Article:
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Modern Dance Masala

Choreography by Parijat Desai blends the West's dynamic movements and India's sculptural precision.

Michael Broemer

RHYTHM SECTIONS: Traditional bharata natyam involves stomping in complex time with the music while paying equal attention to playing characters and acting narratives.

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By Laura Shin

Parijat Desai, '92, began classes in the South Indian dance form bharata natyam when she was 5. “I liked it, but I didn't feel I had any talent,” she says. She also thought her friends would think it was weird, so at age 13 when her family moved to Denver, she took up jazz dance instead. A few years later, when she saw her cousin dancing bharata natyam, “suddenly it hit me that this was an amazing tradition. . . . At the moment I really started enjoying dance, I was experiencing it both as an Indian and as an American. From the moment I felt engaged in dance, there was a question of hybridity and identity.”

It seems there could be no other creation story for a dancer/choreographer who blends classical Indian and contemporary Western dance traditions. Desai, who leads a six-member company that bears her name, has received the Lester Horton Dance Award, which honors dancers in Los Angeles, and the Durfee Foundation Artist Fellowship, for which she created a piece with taiko composer Kenny Endo. This winter, she is in residence at Stanford, where she realized she could pursue dance as a profession.

“When I got to Stanford, there was this extraordinary opportunity in the dance department—Katherine Dunham came, and she's a legend in modern dance. She had trained in Western dance and blended that with dances of the Caribbean,” Desai recalls at a café near her home in Brooklyn. Desai, an anthropology major, admired other dancers who combined traditions, too. “There were so many people coming to town, like Urban Bush Women and David Rousseve, and so it was like, 'Hello! You can do this!'”

After Stanford, Desai studied ballet, the Horton technique and modern dance, as well as bharata natyam and kuchipudi, and yoga and martial arts. She obtained an MFA in choreography in 1998 at UCLA. In 2000, she began performing with her dancers under a California state arts grant, but the company formed officially in 2005. One of its dancers is the cousin who reignited Desai's interest in bharata natyam, an ancient dance form from southern India.

“The music that bharata natyam is danced to involves complex rhythmic structures, and one aspect of the dance is dancing in space to those rhythms, and making sculptural lines with your body as your feet stomp out the rhythm,” she says. A second aspect of the dance is theatrical, involving “facial expression and hand gesture, playing characters and acting narratives.” Her choreography links both of these traditions with modern movement. “How can I overlap the sculptural lines of Indian dance with the dynamic, full-bodied movement of modern dance? How can I use aspects of modern dance theater, which originates in Europe and the U.S., and the [Indian] classical tradition of dance drama?”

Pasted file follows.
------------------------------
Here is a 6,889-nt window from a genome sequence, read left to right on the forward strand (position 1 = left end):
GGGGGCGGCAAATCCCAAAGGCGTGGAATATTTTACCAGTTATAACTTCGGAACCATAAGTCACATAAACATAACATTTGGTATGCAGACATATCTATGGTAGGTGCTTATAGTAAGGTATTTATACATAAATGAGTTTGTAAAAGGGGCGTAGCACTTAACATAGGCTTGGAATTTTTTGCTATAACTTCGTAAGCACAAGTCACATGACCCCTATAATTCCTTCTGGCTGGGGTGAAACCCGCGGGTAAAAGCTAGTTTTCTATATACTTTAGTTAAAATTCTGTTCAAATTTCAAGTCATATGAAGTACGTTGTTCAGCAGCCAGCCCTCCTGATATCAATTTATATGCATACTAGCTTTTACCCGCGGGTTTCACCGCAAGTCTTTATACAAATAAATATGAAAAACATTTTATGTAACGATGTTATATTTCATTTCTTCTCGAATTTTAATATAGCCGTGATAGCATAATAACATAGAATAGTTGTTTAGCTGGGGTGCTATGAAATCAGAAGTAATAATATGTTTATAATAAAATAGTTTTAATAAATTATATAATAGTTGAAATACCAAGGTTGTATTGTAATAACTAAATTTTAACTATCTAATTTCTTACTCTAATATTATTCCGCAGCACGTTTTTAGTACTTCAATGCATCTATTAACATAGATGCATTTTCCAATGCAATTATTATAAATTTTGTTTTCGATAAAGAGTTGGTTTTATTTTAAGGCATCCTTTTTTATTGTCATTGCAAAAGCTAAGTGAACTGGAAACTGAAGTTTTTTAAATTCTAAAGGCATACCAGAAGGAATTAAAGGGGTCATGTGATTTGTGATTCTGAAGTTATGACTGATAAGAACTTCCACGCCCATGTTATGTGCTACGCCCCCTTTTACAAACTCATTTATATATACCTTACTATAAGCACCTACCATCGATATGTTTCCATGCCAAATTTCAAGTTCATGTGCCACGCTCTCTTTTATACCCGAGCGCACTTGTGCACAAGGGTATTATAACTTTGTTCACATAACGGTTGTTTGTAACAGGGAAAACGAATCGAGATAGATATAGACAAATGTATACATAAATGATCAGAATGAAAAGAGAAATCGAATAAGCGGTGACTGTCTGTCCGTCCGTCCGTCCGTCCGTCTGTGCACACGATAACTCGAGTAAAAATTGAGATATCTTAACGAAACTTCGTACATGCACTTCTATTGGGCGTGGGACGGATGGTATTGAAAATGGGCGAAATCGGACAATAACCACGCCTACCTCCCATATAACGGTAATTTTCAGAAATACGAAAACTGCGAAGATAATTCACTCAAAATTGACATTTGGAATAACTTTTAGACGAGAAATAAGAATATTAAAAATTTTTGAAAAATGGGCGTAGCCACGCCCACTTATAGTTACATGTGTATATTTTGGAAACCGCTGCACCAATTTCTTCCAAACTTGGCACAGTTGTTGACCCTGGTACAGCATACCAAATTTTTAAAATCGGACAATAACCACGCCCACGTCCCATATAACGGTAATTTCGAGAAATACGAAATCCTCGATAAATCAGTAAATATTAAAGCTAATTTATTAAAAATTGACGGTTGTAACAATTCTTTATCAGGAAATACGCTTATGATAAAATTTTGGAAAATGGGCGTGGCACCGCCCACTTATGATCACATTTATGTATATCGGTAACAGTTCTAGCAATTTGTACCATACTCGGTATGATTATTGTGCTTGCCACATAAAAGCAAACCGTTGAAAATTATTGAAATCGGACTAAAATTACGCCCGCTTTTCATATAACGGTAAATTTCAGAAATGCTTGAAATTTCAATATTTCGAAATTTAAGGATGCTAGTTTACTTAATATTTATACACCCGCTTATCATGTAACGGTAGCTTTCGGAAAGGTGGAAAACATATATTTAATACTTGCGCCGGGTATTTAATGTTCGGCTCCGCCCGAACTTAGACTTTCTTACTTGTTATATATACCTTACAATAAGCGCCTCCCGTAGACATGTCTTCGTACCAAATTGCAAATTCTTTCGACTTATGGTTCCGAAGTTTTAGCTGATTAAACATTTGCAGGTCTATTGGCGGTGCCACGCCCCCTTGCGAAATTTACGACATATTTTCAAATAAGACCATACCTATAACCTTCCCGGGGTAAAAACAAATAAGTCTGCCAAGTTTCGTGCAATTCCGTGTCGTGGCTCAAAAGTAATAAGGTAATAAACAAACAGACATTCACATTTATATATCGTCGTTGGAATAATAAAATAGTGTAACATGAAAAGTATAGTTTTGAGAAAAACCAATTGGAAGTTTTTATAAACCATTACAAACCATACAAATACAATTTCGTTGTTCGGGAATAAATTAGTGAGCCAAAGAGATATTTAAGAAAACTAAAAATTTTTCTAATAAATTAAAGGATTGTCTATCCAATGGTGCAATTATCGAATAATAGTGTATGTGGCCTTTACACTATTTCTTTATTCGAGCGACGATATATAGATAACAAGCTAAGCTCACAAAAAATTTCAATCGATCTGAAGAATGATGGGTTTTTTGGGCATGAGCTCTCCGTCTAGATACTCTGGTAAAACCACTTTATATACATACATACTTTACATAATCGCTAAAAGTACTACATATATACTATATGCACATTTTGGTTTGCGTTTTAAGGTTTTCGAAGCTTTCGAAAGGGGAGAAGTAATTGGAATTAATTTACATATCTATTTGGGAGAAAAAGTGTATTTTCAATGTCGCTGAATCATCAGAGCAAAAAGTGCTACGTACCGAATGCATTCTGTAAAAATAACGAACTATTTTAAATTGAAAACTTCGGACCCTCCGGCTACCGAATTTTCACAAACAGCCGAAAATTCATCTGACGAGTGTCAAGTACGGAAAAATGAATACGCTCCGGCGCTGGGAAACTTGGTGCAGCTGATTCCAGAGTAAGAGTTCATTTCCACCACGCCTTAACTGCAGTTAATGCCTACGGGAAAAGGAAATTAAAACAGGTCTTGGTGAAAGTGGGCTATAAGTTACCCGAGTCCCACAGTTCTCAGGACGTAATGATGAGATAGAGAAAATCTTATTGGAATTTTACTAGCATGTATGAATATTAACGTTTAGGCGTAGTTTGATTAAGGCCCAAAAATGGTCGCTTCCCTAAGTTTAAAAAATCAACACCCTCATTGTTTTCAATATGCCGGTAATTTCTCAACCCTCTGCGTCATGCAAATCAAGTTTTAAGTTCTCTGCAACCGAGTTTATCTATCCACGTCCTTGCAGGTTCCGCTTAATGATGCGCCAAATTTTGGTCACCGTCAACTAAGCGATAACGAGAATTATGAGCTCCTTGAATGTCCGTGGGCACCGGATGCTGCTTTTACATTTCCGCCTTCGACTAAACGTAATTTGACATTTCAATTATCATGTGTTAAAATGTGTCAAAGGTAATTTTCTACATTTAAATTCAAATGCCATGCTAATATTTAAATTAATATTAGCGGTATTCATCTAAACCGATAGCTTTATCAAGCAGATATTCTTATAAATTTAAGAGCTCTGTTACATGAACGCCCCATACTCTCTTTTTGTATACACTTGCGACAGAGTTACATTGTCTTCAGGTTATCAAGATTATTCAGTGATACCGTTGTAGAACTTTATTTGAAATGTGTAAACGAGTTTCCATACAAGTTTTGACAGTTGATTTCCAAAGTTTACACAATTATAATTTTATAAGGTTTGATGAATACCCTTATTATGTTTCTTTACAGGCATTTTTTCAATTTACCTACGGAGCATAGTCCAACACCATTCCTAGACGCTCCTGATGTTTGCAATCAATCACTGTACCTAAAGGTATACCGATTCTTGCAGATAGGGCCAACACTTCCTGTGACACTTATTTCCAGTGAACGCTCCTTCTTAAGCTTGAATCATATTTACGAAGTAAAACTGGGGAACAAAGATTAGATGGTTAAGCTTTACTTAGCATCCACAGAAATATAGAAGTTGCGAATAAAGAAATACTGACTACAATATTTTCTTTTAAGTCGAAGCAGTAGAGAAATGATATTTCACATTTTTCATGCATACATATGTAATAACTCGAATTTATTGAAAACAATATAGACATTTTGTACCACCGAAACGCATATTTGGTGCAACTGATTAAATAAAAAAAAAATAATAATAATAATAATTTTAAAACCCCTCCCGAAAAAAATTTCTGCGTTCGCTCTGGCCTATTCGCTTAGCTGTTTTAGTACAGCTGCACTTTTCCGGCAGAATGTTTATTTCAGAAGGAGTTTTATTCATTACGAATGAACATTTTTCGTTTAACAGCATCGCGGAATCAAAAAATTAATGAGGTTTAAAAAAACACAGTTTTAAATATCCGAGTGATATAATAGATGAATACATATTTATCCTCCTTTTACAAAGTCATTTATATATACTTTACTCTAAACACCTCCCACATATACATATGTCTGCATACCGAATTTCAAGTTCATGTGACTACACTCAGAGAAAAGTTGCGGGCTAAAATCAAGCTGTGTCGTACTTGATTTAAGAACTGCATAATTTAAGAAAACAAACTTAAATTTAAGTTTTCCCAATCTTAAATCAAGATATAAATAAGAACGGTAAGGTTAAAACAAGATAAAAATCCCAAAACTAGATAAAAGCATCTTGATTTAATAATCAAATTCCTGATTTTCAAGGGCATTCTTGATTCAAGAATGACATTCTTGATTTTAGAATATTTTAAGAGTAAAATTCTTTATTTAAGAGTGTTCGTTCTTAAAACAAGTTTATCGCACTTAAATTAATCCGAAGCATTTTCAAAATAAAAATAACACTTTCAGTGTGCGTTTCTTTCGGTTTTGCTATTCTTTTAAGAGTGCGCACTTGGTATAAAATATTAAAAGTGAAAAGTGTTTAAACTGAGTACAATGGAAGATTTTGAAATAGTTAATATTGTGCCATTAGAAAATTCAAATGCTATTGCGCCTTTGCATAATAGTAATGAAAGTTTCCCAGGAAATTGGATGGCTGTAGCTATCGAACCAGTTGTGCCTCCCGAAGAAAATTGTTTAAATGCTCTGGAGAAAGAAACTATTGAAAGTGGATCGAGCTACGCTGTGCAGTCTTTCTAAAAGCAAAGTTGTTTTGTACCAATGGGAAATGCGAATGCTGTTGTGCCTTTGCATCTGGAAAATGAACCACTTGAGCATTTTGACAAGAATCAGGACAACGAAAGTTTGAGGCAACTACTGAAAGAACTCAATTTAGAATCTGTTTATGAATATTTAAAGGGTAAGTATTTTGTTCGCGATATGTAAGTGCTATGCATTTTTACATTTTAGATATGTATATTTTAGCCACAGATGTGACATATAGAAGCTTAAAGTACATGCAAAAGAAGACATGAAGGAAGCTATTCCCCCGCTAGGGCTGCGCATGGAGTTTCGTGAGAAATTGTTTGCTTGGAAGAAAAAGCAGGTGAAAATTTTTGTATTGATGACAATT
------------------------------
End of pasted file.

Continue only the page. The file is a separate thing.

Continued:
Last year, during an international dance festival in New York, the Parijat Desai Dance Company performed Listening #5, a three-dancer study infused with bittersweet love and longing influenced by Hindu and Sufi devotional traditions. When Desai danced, she set her feet down as perfectly as a butler setting a table. Her hands mimicked nature: she cupped her palm, dropping it from side to side like a falling leaf; she gathered a pocket of air in her fingers and released it like dandelion dust in the breeze. At different times, the dancers' movements seem like contact improvisation, aikido, a Hindu play, a flowing Mark Morris performance. Toward the end, the three women gathered in a circle, and one woman's gestures—hands outstretched, palms open, the shake of a head—told the other two dancers a universal story: he left.

Desai works slowly—some pieces take years to complete—and accordingly there are only a handful of gigs a year. She supports herself as a part-time copy editor and dance teacher. “People say, 'You own a dance company?'” she says, in imitation of someone duly impressed. “No, it owns me.


LAURA SHIN, '97, is a freelance writer in New York.

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